Events of the revolution now speed up and we are taken to Paris where Aline and Madame de Plougastel are advised to flee if they value their safety. Unfortunately, de Plougastel, whose husband is a known spy for the king is denied exit and the two are forced to return to de Plougastel’s home. Andre-Louis, coming to hear of this through his own political connections, offers his aid to de Kercadiou who, while still being none too pleased too see him, accepts Andre-Louis’ contrition over the failing of their relationship and agrees to Andre-Louis’ help in securing Aline’s safety. However, he also begs that Madame de Plaugastel be included in the escape plan. This, at first Andre-Louis will not do, saying it would put his political career in jeopardy to free a near stranger in light of her husband’s connections. De Kercadiou continues to plead until at last he lets it be known that de Plaugastel is in fact Andre-Louis’ mother and that it is his duty as a son to see to her safety. This puts him in an uncomfortable position, but he at last sees the justice in his godfather’s argument and agrees to secure safe passage for both Aline and his mother.
Going himself with three passports (one for de Plougastel’s footman) he arrives with both the good news of their safe passage and the shocking news that he now knows half his parentage. After a great, tearful scene of reunion and absolution Andre-Louis suggests that they ready themselves to leave. Unbeknownst to him, however, d’Azyr has also arrived at the Hotel Plougastel earlier that day, begging for sanctuary against the mob that has been clawing through the streets of Paris. At once Aline and de Plougastel contrive to disguise d’Azyr in plain clothes to pass him off as the footman and secure his passage as well. However, d’Azyr –gentleman asshole that he is—at the last minute removes his disguise, with the proclamation that it goes against his honor to deceive Andre-Louis, knowing of the bad blood between them.
Angered, Andre-Louis draws a pistol on d’Azyr for their final showdown. However, de Plougastel, hysterical by this point begs Andre-Louis not to shoot, and in a reveal too hot for Maury, cries out that d’Azyr is his father.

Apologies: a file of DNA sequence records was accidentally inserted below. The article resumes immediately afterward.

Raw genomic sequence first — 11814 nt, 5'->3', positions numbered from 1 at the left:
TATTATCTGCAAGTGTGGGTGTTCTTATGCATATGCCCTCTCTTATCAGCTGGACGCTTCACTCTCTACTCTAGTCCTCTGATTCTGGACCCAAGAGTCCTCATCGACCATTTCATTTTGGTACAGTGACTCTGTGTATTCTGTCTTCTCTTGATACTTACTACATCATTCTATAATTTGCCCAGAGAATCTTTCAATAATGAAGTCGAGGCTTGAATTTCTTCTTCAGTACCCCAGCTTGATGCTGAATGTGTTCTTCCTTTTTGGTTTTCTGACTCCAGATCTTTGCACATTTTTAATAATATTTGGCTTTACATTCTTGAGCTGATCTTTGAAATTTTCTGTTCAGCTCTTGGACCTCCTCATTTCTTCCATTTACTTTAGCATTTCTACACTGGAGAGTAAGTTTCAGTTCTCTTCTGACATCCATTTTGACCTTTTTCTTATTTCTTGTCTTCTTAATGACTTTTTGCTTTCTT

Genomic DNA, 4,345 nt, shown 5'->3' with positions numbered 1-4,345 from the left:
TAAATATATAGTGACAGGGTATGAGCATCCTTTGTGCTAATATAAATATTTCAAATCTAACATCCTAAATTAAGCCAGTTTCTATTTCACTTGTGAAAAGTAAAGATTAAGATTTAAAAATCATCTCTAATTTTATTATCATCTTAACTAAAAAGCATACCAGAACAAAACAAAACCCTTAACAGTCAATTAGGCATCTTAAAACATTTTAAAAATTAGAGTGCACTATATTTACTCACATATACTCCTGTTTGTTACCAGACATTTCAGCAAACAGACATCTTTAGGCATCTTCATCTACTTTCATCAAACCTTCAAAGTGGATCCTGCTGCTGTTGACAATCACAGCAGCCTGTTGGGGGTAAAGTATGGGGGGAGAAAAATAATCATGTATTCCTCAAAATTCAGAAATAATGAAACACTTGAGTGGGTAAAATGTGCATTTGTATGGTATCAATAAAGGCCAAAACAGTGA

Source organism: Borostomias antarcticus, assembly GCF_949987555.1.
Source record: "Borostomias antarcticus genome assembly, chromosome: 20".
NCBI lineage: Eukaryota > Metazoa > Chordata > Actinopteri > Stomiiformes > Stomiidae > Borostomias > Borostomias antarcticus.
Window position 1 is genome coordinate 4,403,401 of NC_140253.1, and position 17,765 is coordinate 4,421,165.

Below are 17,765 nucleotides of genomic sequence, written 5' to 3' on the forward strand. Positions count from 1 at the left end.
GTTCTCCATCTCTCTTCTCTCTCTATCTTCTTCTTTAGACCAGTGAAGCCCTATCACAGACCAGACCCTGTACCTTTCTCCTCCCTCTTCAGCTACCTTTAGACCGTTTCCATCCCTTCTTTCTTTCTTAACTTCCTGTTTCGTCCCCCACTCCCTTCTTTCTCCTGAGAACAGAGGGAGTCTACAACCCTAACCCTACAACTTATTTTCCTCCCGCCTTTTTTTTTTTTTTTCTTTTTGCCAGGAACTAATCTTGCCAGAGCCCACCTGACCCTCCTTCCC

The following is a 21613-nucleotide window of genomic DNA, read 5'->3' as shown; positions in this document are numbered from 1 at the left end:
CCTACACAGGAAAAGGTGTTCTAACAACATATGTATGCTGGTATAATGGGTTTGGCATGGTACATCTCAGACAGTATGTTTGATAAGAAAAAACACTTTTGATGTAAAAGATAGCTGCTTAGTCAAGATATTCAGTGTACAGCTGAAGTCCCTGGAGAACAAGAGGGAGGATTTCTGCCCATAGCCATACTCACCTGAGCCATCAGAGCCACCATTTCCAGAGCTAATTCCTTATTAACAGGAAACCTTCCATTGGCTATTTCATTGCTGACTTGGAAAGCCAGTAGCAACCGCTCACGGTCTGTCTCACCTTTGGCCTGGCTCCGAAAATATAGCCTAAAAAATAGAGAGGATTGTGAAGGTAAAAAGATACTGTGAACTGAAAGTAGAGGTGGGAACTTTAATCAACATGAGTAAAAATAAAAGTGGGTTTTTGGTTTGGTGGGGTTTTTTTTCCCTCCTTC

This of course puts everyone in the room who isn’t an adulteress in a state of paralyzed shock. Andre-Louis and d’Azyr have a brief moment of conversation in which d’Azyr defends himself and his actions in such a way that Andre-Louis is once again put at odds with his ideals. In the end, he agrees not to shoot d’Azyr dead, but refuses to aid him. D’Azyr tacitly says that he is proud of Andre-Louis and disappears into the night.
The book more or less ends here with another chapter of epilogue between Andre-Louis and Aline. It is beautifully written, witty and cynical and while the ending denies me again the satisfaction of seeing revenge successfully acted out (I’m looking at you, Count of Monte Cristo) it nonetheless concludes neatly and completely. The female characters are strong and act in their own, independent capacity, and while their decisions aren’t always the wisest, they are always their own. The book pops back and forth between the story of Andre-Louis and the history of the French Revolution which at times left me wanting for one or the other. I was a little disappointed also that, after the final fallout with M. Binet and Climene, neither are heard from again in the story.
Scaramouche along with The Scarlet Pimpernel has left me with a deep desire to read more historical fiction set within the French Revolution. If I haven’t completely ruined Scaramouche for you with this lengthy summary, I fully recommend giving it a read. In fact, go read it anyway. You won’t regret it.